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5.6C: Troubleshooting Rotary Evaporation

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    1. If the solvent fails to boil on the rotary evaporator even after one minute, consider whether a mistake may have been made. For example, it may be that you are trying to evaporate the aqueous layer from a separatory funnel step instead of the organic layer. Alternatively, the water bath may need to be heated to a higher temperature depending on the boiling point of the solvent.
    2. If droplets are seen among the liquid residue in the flask after evaporation (Figure 5.73), most likely water was not effectively removed from the sample prior to evaporation. To remedy this problem, dissolve the sample is a portion of the previously used solvent, use a drying agent (e.g. anhydrous \(\ce{MgSO_4}\)), filter if necessary, and again evaporate the solvent.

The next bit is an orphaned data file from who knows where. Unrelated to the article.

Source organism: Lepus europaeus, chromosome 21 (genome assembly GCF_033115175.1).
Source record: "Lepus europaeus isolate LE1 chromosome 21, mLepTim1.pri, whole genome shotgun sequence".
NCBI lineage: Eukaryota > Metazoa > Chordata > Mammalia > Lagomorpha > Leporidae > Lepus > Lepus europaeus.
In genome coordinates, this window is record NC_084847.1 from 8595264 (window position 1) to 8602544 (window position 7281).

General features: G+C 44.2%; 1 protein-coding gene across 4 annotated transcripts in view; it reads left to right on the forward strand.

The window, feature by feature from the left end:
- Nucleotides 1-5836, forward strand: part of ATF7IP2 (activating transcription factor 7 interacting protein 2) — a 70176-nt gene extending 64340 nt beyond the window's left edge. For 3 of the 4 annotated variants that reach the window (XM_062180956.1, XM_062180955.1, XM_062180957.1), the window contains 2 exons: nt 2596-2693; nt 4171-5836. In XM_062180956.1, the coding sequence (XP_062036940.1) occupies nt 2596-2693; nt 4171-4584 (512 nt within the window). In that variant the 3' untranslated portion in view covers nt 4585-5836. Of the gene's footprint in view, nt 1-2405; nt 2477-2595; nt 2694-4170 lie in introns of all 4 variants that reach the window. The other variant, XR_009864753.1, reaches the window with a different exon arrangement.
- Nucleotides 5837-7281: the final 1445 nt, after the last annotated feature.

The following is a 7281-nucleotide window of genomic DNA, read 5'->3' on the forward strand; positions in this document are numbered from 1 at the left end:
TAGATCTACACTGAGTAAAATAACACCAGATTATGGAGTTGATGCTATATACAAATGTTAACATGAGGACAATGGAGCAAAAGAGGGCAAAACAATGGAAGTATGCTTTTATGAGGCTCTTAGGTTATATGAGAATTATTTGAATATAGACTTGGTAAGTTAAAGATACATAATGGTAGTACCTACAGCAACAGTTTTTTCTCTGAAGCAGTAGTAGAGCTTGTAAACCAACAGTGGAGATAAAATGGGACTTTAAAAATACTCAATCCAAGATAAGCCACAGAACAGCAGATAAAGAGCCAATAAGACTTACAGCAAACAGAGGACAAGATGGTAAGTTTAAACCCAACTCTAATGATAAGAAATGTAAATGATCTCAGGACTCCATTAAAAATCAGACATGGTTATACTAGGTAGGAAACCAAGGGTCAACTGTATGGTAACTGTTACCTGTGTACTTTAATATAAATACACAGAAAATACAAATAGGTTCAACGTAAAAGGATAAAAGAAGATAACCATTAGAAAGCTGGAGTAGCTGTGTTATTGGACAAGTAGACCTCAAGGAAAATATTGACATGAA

A: Closeup of receiving flask, showing small pool of clear water in yellow distillate. B: Figure 5.73A with additional zoom.
    Figure 5.73: a) Bubble of water seen amongst an organic liquid after rotary evaporation, b) Zoom-in of the bubble (indicated by the arrow).


    Lisa Nichols (Butte Community College). Organic Chemistry Laboratory Techniques is licensed under a Creative Commons Attribution-NonCommercial-NoDerivatives 4.0 International License. Complete text is available online.

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